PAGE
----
[net-next, v2, 5/7] docs: networking: timestamping: update for DSA switches
From: Yangbo Lu
Date: Mon Apr 26 2021 - 05:32:30 EST
Update timestamping doc for DSA switches to describe current
implementation accurately. On TX, the skb cloning is no longer
in DSA generic code.
Signed-off-by: Yangbo Lu <yangbo.lu@xxxxxxx>
Changes for v2:
- Split from tx timestamp optimization big patch.
- Updated the doc.
Documentation/networking/timestamping.rst | 63 ++++++++++++++---------
1 file changed, 39 insertions(+), 24 deletions(-)
diff --git a/Documentation/networking/timestamping.rst b/Documentation/networking/timestamping.rst
index f682e88fa87e..7db3985359bc 100644
@@ -630,30 +630,45 @@ hardware timestamping on it. This is because the SO_TIMESTAMPING API does not
allow the delivery of multiple hardware timestamps for the same packet, so
anybody else except for the DSA switch port must be prevented from doing so.
-In code, DSA provides for most of the infrastructure for timestamping already,
-in generic code: a BPF classifier (``ptp_classify_raw``) is used to identify
-PTP event messages (any other packets, including PTP general messages, are not
-timestamped), and provides two hooks to drivers:
-- ``.port_txtstamp()``: The driver is passed a clone of the timestampable skb
- to be transmitted, before actually transmitting it. Typically, a switch will
- have a PTP TX timestamp register (or sometimes a FIFO) where the timestamp
- becomes available. There may be an IRQ that is raised upon this timestamp's
- availability, or the driver might have to poll after invoking
- ``dev_queue_xmit()`` towards the host interface. Either way, in the
- ``.port_txtstamp()`` method, the driver only needs to save the clone for
- later use (when the timestamp becomes available). Each skb is annotated with
- a pointer to its clone, in ``DSA_SKB_CB(skb)->clone``, to ease the driver's
- job of keeping track of which clone belongs to which skb.
-- ``.port_rxtstamp()``: The original (and only) timestampable skb is provided
- to the driver, for it to annotate it with a timestamp, if that is immediately
- available, or defer to later. On reception, timestamps might either be
- available in-band (through metadata in the DSA header, or attached in other
- ways to the packet), or out-of-band (through another RX timestamping FIFO).
- Deferral on RX is typically necessary when retrieving the timestamp needs a
- sleepable context. In that case, it is the responsibility of the DSA driver
- to call ``netif_rx_ni()`` on the freshly timestamped skb.
+In the generic layer, DSA provides the following infrastructure for PTP
+- ``.port_txtstamp()``: a hook called prior to the transmission of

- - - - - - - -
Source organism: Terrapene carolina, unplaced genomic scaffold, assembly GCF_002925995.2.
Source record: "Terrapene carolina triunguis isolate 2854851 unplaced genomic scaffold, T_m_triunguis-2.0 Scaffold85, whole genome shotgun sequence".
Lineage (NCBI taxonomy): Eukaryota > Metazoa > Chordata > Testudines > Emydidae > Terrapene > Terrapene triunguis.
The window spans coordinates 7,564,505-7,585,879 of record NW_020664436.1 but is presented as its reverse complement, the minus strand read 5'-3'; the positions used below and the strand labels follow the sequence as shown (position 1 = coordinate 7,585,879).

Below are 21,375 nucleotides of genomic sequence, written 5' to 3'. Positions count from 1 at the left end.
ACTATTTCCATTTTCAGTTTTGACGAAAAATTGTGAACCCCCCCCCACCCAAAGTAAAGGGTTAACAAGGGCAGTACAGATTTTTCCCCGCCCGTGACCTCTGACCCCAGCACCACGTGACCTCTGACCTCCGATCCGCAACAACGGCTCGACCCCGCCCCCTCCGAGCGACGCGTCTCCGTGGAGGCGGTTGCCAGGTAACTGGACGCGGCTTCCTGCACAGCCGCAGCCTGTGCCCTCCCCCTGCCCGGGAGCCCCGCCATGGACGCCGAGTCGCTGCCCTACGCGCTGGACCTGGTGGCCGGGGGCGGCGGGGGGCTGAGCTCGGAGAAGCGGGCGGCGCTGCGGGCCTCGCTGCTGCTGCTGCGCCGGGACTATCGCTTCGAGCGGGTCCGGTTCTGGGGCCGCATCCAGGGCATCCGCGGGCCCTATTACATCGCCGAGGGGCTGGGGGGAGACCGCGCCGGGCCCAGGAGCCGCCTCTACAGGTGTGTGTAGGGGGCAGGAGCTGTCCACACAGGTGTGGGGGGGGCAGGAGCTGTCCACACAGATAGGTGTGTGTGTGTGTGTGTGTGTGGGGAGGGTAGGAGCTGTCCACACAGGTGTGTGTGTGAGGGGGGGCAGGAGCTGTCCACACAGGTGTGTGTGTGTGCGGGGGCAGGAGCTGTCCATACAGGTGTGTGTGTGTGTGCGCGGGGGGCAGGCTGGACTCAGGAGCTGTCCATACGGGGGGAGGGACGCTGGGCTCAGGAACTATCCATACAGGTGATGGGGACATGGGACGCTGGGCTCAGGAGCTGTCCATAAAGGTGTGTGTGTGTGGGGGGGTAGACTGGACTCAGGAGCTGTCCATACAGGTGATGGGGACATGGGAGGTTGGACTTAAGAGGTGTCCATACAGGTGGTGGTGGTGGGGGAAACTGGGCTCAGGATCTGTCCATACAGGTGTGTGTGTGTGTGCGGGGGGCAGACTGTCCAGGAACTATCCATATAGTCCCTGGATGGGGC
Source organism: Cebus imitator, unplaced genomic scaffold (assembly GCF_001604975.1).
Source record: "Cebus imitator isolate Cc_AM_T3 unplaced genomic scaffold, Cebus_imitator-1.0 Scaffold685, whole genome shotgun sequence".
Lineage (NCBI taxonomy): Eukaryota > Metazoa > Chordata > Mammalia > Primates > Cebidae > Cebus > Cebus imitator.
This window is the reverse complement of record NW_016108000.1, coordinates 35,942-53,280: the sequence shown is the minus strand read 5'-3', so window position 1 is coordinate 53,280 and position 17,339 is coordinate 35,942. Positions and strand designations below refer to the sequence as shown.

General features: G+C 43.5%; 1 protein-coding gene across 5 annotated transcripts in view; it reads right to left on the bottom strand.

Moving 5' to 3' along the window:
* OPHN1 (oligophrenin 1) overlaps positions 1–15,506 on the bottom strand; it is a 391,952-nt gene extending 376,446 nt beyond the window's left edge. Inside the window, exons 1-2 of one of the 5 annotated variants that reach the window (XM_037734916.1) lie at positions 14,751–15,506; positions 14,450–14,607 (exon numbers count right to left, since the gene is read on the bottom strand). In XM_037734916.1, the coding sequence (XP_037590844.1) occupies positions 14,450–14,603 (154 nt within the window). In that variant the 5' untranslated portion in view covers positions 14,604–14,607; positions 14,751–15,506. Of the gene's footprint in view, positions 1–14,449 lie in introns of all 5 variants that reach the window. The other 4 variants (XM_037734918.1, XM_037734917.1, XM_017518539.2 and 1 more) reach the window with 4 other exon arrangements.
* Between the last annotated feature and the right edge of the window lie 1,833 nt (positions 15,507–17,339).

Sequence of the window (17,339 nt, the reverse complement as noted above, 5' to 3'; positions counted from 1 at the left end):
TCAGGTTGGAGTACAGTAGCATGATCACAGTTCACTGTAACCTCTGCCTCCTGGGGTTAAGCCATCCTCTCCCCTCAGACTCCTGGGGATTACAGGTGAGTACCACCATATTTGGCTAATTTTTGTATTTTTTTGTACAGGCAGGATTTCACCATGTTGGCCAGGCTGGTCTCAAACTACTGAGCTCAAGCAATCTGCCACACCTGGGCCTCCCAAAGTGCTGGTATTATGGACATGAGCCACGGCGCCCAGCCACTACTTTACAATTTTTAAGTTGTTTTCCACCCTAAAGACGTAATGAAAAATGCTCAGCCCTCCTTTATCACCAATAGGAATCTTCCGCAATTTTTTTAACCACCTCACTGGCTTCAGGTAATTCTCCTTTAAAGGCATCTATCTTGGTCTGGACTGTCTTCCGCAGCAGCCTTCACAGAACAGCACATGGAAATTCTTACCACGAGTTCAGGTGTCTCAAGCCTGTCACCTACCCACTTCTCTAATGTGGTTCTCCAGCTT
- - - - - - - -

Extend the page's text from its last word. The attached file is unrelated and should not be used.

+ packets with a hardware TX timestamping request from user space.
+ This is required for two-step timestamping, since the hardware
+ timestamp becomes available after the actual MAC transmission, so the
+ driver must be prepared to correlate the timestamp with the original
+ packet so that it can re-enqueue the packet back into the socket's
+ error queue. To save the packet for when the timestamp becomes
+ available, the driver can call ``skb_clone_sk`` , save the clone pointer
+ in skb->cb and enqueue a tx skb queue. Typically, a switch will have a
+ PTP TX timestamp register (or sometimes a FIFO) where the timestamp
+ becomes available. In case of a FIFO, the hardware might store
+ key-value pairs of PTP sequence ID/message type/domain number and the
+ actual timestamp. To perform the correlation correctly between the
+ packets in a queue waiting for timestamping and the actual timestamps,
+ drivers can use a BPF classifier (``ptp_classify_raw``) to identify
+ the PTP transport type, and ``ptp_parse_header`` to interpret the PTP
+ header fields. There may be an IRQ that is raised upon this
+ timestamp's availability, or the driver might have to poll after
+ invoking ``dev_queue_xmit()`` towards the host interface.
+ One-step TX timestamping do not require packet cloning, since there is
+ no follow-up message required by the PTP protocol (because the
+ TX timestamp is embedded into the packet by the MAC), and therefore
+ user space does not expect the packet annotated with the TX timestamp
+ to be re-enqueued into its socket's error queue.
+- ``.port_rxtstamp()``: On RX, the BPF classifier is run by DSA to
+ identify PTP event messages (any other packets, including PTP general
+ messages, are not timestamped). The original (and only) timestampable
+ skb is provided to the driver, for it to annotate it with a timestamp,
+ if that is immediately available, or defer to later. On reception,
+ timestamps might either be available in-band (through metadata in the
+ DSA header, or attached in other ways to the packet), or out-of-band
+ (through another RX timestamping FIFO). Deferral on RX is typically
+ necessary when retrieving the timestamp needs a sleepable context. In
+ that case, it is the responsibility of the DSA driver to call
+ ``netif_rx_ni()`` on the freshly timestamped skb.
3.2.2 Ethernet PHYs